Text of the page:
Getting back to luck, my guess is the chances of generating a complaint are small and this might be a risk worth taking. (But I'm not an attorney, yada, yada.)

Perhaps one creative solution would be to get a male and female headshot released and then retouch those onto everyone in the group pic. Could be kind of humorous.


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David Roth WeissRe: Talent release required for class photos in a TV PSA
by on Dec 9, 2006 at 8:09:45 pm

Nick,

I think the problem with using the photos and hoping to get away with it, is that once that line has been crossed your integrity can be brought into question. Is it worth it? You cannot unring a bell, and once you've lost integrity, it becomes very difficult to recover.

There are a million ways to rationalize these types decisions, but if the only deterents we consider are whether or not we'll get caught, or whether the punishment is great enough to cause concern, I think we're really missing the point.

DRW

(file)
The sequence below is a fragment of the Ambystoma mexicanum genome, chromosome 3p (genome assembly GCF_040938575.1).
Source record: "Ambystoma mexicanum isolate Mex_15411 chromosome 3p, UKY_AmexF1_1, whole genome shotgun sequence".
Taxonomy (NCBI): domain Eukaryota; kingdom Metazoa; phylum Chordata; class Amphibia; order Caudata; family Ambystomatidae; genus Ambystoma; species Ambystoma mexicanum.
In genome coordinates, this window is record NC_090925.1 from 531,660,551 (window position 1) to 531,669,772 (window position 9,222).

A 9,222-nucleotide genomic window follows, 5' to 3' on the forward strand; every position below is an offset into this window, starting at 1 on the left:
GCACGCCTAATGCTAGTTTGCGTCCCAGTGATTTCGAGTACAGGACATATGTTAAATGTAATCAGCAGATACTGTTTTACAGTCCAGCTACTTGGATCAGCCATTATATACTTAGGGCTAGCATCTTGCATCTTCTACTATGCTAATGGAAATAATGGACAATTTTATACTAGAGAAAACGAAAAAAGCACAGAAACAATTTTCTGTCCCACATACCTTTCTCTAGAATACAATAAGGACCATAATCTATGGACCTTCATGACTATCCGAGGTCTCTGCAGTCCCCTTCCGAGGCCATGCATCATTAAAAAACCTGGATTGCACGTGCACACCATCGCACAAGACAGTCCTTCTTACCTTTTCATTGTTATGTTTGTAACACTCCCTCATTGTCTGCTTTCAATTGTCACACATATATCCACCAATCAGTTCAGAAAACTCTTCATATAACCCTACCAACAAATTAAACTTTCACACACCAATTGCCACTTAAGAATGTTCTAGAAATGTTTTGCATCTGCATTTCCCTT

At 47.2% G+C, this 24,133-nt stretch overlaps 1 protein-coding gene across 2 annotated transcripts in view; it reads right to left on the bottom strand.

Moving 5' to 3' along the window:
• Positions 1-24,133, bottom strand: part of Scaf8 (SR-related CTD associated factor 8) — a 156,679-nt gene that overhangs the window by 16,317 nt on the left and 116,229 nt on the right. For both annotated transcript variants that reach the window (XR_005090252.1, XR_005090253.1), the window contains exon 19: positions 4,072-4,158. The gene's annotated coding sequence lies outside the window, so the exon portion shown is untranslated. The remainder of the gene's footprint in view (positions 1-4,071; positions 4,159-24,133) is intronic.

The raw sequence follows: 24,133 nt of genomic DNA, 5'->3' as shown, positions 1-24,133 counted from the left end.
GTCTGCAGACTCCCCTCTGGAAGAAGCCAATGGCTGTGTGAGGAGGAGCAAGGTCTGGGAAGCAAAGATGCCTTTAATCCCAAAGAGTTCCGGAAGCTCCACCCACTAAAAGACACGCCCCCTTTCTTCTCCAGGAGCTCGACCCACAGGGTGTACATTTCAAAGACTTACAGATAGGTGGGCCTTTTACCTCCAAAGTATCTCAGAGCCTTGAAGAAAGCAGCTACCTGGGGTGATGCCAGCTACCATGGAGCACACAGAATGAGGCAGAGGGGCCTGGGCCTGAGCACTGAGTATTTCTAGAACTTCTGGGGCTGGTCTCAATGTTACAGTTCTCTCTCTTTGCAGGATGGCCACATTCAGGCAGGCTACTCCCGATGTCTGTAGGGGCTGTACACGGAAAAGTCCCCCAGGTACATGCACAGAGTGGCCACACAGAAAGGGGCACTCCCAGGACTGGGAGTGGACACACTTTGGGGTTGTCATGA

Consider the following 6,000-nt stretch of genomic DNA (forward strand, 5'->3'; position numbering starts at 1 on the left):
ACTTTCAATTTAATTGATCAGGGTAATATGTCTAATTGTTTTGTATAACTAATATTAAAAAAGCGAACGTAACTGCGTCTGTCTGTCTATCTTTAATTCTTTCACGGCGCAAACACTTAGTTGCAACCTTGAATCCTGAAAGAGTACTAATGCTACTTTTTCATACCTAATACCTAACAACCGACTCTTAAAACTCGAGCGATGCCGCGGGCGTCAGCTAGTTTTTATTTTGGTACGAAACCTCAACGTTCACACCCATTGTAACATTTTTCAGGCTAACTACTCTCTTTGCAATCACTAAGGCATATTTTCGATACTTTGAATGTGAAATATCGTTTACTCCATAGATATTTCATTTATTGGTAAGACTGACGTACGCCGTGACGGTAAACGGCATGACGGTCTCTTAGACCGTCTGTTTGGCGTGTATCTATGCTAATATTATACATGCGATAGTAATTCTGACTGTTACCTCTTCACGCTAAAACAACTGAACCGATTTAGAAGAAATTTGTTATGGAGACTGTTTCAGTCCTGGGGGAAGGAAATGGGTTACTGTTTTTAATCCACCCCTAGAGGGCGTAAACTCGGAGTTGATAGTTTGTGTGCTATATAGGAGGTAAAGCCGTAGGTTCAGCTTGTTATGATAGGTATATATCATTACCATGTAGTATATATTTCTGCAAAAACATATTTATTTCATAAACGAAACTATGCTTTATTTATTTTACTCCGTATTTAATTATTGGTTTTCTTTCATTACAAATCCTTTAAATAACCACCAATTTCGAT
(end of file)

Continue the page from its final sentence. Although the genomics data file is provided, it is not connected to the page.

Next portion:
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Kerry BrownRe: Talent release required for class photos in a TV PSA
by on Dec 9, 2006 at 9:02:55 pm

Then there is the issue of copyrights. Copyrights may belong to the photographer.

KB


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Kevin HanleyRe: Talent release required for class photos in a TV PSA
by on Dec 9, 2006 at 9:04:16 pm

One thing to remember is that the PSA is for the state department of education in the state where the class photos were taken. My guess is that whatever covers the schools to publish the photos (in yearbooks and newsletters, etc) would filter up to the state level for the same purpose. However, I lean toward the advice of being cautious if you can make out the faces of the other kids. Thanks for the input!


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Nick GriffinRe: Talent release required for class photos in a TV PSA
by on Dec 10, 2006 at 2:42:59 pm

David -

I would agree if this were a spot for a commercial entity. I would also agree if there was some storyline being put forth which would reflect poorly on those whose images are used. BUT... this is a PSA for a school system, right?? Maybe it's just me, but I don't consider this situation all that seriously. Certainly not serious enough to bring anyone's "integrity" into question.